UCL Department of Space and Climate Physics


Mars Express

Mars Express

6 August 2018

Mars Express is the first "flexible" mission from the European Space Agency, comprising the Mars Express orbiter and the Beagle 2 lander. Mars Express launched on 2 June 2003 at 18:45 BST on a Soyuz-Fregat launch vehicle and arrived in orbit around Mars on 25 December 2003. Many of the instrument designs were based on instruments the European community built for the failed Russian Mars 96 mission.

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Science goals

One of the major differences between Mars and the Earth is that Mars lost its magnetic field early in the planet's history, leaving it unmagnetised except in a few small areas of the crust. Now, and for the past 3 billion years, the atmosphere and ionosphere of Mars can be "scavenged" directly by the solar wind. This atmospheric loss process cannot happen at Earth. Scavenging starts in the same way that the solar wind interacts with comets and it ends with the loss of atmosphere along the planet's tail. The atmospheric pressure at the Mars surface is now only 1% of that at Earth.

The scientific objectives for Mars Express are:

  • Obtain global high-resolution geological (10 m/pixel) and mineralogical (100m/pixel) mapping of the surface.
  • Map the composition of the atmosphere, its global circulation, and the interaction between the atmosphere, subsurface, and Solar Wind.
  • Study the subsurface structure.

The vital ingredient for life is water. We know that water is being replenished into the martian atmosphere from somewhere below the surface, only to be lost by solar wind scavenging. The Aspera-3 instrument on the Mars Express orbiter will measure the loss of water and study scavenging in detail. The water loss can then be estimated over billions of years, giving clues about conditions for past life on the planet.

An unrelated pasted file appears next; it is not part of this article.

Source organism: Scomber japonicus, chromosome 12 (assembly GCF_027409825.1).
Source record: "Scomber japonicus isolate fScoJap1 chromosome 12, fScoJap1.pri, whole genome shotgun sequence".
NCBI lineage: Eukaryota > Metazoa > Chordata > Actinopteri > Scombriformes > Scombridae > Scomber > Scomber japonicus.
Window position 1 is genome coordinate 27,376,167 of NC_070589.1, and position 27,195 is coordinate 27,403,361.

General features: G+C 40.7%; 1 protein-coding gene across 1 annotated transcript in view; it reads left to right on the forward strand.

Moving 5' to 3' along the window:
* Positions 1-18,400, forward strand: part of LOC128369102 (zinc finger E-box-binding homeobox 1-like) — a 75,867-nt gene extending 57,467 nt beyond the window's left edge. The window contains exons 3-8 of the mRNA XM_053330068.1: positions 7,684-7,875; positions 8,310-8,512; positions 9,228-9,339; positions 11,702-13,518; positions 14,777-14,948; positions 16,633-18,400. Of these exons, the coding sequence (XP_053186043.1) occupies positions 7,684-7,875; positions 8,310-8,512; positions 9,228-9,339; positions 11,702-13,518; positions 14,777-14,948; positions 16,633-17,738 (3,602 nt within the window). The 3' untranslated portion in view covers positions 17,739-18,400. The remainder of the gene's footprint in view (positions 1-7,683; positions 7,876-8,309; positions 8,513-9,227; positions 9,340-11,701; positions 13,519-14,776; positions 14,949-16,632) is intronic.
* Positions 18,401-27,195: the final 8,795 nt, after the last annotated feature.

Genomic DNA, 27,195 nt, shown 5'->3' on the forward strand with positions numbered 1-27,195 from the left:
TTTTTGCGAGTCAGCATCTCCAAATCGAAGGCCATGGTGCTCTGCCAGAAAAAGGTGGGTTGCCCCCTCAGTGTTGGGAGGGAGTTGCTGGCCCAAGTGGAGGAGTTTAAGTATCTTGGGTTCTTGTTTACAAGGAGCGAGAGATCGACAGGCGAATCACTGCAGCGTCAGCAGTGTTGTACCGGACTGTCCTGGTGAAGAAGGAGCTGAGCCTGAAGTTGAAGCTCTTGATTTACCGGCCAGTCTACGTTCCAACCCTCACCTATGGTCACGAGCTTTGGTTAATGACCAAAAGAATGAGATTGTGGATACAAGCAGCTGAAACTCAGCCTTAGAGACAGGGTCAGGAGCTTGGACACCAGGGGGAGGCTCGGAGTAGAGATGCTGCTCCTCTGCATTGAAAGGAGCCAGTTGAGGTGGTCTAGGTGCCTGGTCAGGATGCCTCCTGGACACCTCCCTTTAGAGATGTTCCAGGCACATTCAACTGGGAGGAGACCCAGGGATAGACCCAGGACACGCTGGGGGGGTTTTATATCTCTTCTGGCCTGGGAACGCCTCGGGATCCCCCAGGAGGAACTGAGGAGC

The spacecraft

Mars Express orbiter is a cube-shaped platform whose design was also used for Rosetta and Venus Express. It measures 1.5x1.8x1.4 m and has solar panels arranged like wings spanning 12 m tip-to-tip. It weighed 1123 kg at launch of which 457 kg was fuel. The Beagle 2 lander is described on our Beagle 2 pages.


The Mars Express orbiter carries a full suite of instruments:

  • Visible and Infrared Mineralogical Mapping Spectrometer (OMEGA).
  • Ultraviolet and Infrared Atmospheric Spectrometer (SPICAM).
  • Sub-Surface Sounding Radar Altimeter (MARSIS).
  • Planetary Fourier Spectrometer (PFS).
  • Analyser of Space Plasmas and Energetic Atoms (ASPERA).
  • High Resolution Stereo Camera (HRSC).
  • Mars Express Lander Communications (MELACOM).
  • Mars Radio Science Experiments (MaRS).

Further Information

Mars Express page at ESA